NS5479 : Cat Craig

taken 7 years ago, near to Netherton, Stirling, Great Britain

Cat Craig
Cat Craig
This crag, in the Squirrel Wood, is a basaltic formation, one of several in this area (the most impressive of them is the NS5479 : Pillar Craig; see also NS5479 : Craigbrock and NS5479 : Igneous outcrops beside forestry track).

Cat Craig is named on large-scale OS mapping, and is visible from the public footpath that leads through the woods, but it is rather overgrown, and obscured by trees.

In his book "The Parish of Strathblane" (1886), J G Smith mentions this crag by name, linking it to a battle that occurred in 750 (and which is often called the Battle of Mugdock) between the Picts and the Britons. He explains "Cat Craig" as meaning "Battle Rock", and he links various other place-names nearby with events in the same battle (I quote that passage below).

My own view is that it is highly unlikely that such a detailed account of the ancient battle has come down to us in tradition; mainly for that reason, I consider it much more likely that Cat Craig simply means "crag of the cat" (probably the wildcat, Gael. "cat fiadhaich"). On a similar theme, there is a NS5479 : Craigbrock nearby, whose name probably means "crag of the badger".

[Readers interested in a modern assessment of the sources related to the Battle of Mugdock may wish to look at LinkExternal link (Senchus site at Wordpress).]

Other places Smith mentions in his account of the Battle of Mugdock include the NS5479 : Pillar Craig; NS5380 : Duntreath Standing Stones, which certainly pre-date the battle of 750 by very many centuries; "Blair's Hill", which is at NS53947977; and "Alreoch", which is at NS53757973. Smith gives explanations for these place-names that seem to tie in well with the traditions, but which do not stand up to modern scrutiny (I point this out because they are still sometimes quoted: see NS5279 : Information about the Carbeth Inn and surrounding area).

While his description of the battle and his place-name etymologies are unsound, they do at least serve as an interesting record of the prevailing beliefs of the time. The relevant passage, which I cite only for its curiosity value, is as follows:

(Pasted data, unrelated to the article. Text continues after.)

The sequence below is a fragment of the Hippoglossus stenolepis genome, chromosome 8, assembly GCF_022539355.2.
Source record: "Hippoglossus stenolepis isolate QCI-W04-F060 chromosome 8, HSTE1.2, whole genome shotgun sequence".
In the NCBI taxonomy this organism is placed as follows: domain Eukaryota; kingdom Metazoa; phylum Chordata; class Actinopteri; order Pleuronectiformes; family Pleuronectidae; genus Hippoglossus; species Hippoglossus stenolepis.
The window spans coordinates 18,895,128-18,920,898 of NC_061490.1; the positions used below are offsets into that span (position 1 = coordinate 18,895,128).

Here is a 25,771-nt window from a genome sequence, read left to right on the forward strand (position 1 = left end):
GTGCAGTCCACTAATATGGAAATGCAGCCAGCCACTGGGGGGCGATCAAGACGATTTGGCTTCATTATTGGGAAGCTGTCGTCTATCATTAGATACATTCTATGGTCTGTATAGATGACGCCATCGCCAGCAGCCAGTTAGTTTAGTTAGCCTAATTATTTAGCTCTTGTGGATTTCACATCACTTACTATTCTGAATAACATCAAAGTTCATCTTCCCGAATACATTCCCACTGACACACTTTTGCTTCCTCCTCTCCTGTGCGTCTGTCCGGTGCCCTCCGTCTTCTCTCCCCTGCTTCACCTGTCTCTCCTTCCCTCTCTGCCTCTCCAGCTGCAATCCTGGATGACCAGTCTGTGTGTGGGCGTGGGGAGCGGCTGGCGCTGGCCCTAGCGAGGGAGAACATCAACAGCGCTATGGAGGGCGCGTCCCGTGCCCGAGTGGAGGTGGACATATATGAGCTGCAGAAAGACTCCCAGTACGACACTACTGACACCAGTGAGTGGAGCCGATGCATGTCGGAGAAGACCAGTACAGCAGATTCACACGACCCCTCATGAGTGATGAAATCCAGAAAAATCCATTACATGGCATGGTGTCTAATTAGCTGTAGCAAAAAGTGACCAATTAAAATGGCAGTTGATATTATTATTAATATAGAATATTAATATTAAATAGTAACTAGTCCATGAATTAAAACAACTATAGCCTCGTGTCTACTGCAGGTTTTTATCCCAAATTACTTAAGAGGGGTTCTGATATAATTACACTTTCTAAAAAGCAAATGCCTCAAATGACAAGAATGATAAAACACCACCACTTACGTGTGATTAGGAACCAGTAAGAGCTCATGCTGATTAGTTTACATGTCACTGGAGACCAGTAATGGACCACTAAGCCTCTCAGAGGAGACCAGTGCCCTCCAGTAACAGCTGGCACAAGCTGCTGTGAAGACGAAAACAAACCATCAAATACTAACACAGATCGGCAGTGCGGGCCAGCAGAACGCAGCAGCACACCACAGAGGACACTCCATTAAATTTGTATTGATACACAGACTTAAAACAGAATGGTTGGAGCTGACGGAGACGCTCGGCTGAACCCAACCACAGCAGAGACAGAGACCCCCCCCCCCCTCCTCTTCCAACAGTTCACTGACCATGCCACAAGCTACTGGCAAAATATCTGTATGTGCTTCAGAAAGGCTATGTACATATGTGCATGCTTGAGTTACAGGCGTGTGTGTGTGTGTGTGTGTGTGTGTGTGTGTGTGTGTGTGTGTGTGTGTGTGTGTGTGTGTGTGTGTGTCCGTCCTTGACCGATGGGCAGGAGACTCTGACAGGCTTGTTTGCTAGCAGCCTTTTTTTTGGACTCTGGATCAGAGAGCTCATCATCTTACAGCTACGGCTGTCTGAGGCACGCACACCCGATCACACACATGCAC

"The field of this battle can be traced with but little difficulty. The Cymric army was posted on the high ground on Craigallian then part of Mugdock above and to the east and west of the Pillar Craig, with outposts stationed on the lower plateau to the north, and there awaited the Picts, who came up Strathblane valley through Killearn from the north on their way to the interior of Cumbria. Near the top of the Cult Brae, in a line with the Pillar Craig, there is a rock still called Catcraig, i.e., Cadcraig, meaning the "Battle Rock," and in their efforts to dislodge the Cymric army, whom they could not leave in their rear to fall upon them when they had passed, the Picts doubtless had penetrated thus far and here the battle began. It was continued all over Blair or Blairs Hill, i.e., the "Hill of Battle" the rising ground on Carbeth Guthrie which commands the valley of the Blane and Allereoch or Alreoch, i.e., the "King's Rock," was certainly so named from being the place where King Talargan fell when the defeated Picts were being driven back to the north-west. The standing stones to the south-east of Dungoyach probably mark the burial place of Cymric or Pictish warriors who fell in the bloody battle of Mugdock."
[J G Smith, "The Parish of Strathblane" (1886), page 8].
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NS5479, 36 images   (more nearby search)
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Date Taken
Friday, 20 June, 2014   (more nearby)
Saturday, 26 July, 2014
Geographical Context
Woodland, Forest  Rocks, Scree, Cliffs 
Primary Subject of Photo
Subject Location
OSGB36: geotagged! NS 5435 7941 [10m precision]
WGS84: 55:59.1293N 4:20.1729W
Camera Location
OSGB36: geotagged! NS 5437 7943
View Direction
Southwest (about 225 degrees)
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Other Tags
Toponymy  The Squirrel Wood 

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